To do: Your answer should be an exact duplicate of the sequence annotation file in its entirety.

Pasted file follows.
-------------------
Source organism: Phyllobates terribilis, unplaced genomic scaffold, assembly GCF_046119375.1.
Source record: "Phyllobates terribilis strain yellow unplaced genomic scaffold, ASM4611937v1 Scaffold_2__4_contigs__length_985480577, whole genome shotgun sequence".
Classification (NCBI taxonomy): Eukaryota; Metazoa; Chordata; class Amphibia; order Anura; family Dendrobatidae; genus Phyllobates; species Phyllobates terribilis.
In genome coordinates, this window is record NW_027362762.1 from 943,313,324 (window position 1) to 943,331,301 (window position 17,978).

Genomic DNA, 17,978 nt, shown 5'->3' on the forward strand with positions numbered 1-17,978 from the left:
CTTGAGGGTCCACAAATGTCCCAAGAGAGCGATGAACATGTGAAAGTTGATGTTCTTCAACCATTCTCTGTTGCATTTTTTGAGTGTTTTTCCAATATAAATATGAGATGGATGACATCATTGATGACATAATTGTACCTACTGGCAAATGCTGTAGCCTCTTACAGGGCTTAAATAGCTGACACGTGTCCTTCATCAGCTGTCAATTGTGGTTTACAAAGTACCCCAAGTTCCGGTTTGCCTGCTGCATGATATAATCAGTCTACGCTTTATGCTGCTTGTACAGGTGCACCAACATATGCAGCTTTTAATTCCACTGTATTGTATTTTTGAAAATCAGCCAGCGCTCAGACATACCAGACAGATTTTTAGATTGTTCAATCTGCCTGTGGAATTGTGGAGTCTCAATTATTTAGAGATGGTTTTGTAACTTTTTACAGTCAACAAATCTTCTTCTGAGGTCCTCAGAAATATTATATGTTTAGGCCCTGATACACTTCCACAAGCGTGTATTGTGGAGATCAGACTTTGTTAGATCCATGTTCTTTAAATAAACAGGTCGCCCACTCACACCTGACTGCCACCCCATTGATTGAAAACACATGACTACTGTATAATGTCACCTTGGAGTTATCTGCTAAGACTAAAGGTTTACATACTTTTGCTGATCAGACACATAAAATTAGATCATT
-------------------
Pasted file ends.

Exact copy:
Source organism: Phyllobates terribilis, unplaced genomic scaffold, assembly GCF_046119375.1.
Source record: "Phyllobates terribilis strain yellow unplaced genomic scaffold, ASM4611937v1 Scaffold_2__4_contigs__length_985480577, whole genome shotgun sequence".
Classification (NCBI taxonomy): Eukaryota; Metazoa; Chordata; class Amphibia; order Anura; family Dendrobatidae; genus Phyllobates; species Phyllobates terribilis.
In genome coordinates, this window is record NW_027362762.1 from 943,313,324 (window position 1) to 943,331,301 (window position 17,978).

Genomic DNA, 17,978 nt, shown 5'->3' on the forward strand with positions numbered 1-17,978 from the left:
CTTGAGGGTCCACAAATGTCCCAAGAGAGCGATGAACATGTGAAAGTTGATGTTCTTCAACCATTCTCTGTTGCATTTTTTGAGTGTTTTTCCAATATAAATATGAGATGGATGACATCATTGATGACATAATTGTACCTACTGGCAAATGCTGTAGCCTCTTACAGGGCTTAAATAGCTGACACGTGTCCTTCATCAGCTGTCAATTGTGGTTTACAAAGTACCCCAAGTTCCGGTTTGCCTGCTGCATGATATAATCAGTCTACGCTTTATGCTGCTTGTACAGGTGCACCAACATATGCAGCTTTTAATTCCACTGTATTGTATTTTTGAAAATCAGCCAGCGCTCAGACATACCAGACAGATTTTTAGATTGTTCAATCTGCCTGTGGAATTGTGGAGTCTCAATTATTTAGAGATGGTTTTGTAACTTTTTACAGTCAACAAATCTTCTTCTGAGGTCCTCAGAAATATTATATGTTTAGGCCCTGATACACTTCCACAAGCGTGTATTGTGGAGATCAGACTTTGTTAGATCCATGTTCTTTAAATAAACAGGTCGCCCACTCACACCTGACTGCCACCCCATTGATTGAAAACACATGACTACTGTATAATGTCACCTTGGAGTTATCTGCTAAGACTAAAGGTTTACATACTTTTGCTGATCAGACACATAAAATTAGATCATT